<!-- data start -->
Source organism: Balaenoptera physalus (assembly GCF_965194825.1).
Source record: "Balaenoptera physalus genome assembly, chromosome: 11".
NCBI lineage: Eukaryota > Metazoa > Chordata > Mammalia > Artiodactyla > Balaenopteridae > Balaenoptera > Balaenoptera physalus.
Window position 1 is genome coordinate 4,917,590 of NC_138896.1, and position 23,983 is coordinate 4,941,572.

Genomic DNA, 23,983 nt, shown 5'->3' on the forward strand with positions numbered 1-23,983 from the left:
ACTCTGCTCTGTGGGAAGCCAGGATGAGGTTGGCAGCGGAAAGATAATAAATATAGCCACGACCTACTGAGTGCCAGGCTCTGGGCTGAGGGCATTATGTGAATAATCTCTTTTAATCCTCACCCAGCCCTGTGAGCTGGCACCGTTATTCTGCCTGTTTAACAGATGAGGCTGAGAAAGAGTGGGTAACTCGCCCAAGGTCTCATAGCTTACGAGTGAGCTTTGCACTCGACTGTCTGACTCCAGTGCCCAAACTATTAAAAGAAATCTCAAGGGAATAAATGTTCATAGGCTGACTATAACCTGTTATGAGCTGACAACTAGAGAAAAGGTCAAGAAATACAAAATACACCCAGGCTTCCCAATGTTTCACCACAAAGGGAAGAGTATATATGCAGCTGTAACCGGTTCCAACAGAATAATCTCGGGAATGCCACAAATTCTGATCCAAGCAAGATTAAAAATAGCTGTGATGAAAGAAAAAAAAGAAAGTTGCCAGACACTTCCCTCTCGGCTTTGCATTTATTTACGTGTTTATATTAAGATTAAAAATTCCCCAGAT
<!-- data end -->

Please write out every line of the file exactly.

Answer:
Source organism: Balaenoptera physalus (assembly GCF_965194825.1).
Source record: "Balaenoptera physalus genome assembly, chromosome: 11".
NCBI lineage: Eukaryota > Metazoa > Chordata > Mammalia > Artiodactyla > Balaenopteridae > Balaenoptera > Balaenoptera physalus.
Window position 1 is genome coordinate 4,917,590 of NC_138896.1, and position 23,983 is coordinate 4,941,572.

Genomic DNA, 23,983 nt, shown 5'->3' on the forward strand with positions numbered 1-23,983 from the left:
ACTCTGCTCTGTGGGAAGCCAGGATGAGGTTGGCAGCGGAAAGATAATAAATATAGCCACGACCTACTGAGTGCCAGGCTCTGGGCTGAGGGCATTATGTGAATAATCTCTTTTAATCCTCACCCAGCCCTGTGAGCTGGCACCGTTATTCTGCCTGTTTAACAGATGAGGCTGAGAAAGAGTGGGTAACTCGCCCAAGGTCTCATAGCTTACGAGTGAGCTTTGCACTCGACTGTCTGACTCCAGTGCCCAAACTATTAAAAGAAATCTCAAGGGAATAAATGTTCATAGGCTGACTATAACCTGTTATGAGCTGACAACTAGAGAAAAGGTCAAGAAATACAAAATACACCCAGGCTTCCCAATGTTTCACCACAAAGGGAAGAGTATATATGCAGCTGTAACCGGTTCCAACAGAATAATCTCGGGAATGCCACAAATTCTGATCCAAGCAAGATTAAAAATAGCTGTGATGAAAGAAAAAAAAGAAAGTTGCCAGACACTTCCCTCTCGGCTTTGCATTTATTTACGTGTTTATATTAAGATTAAAAATTCCCCAGAT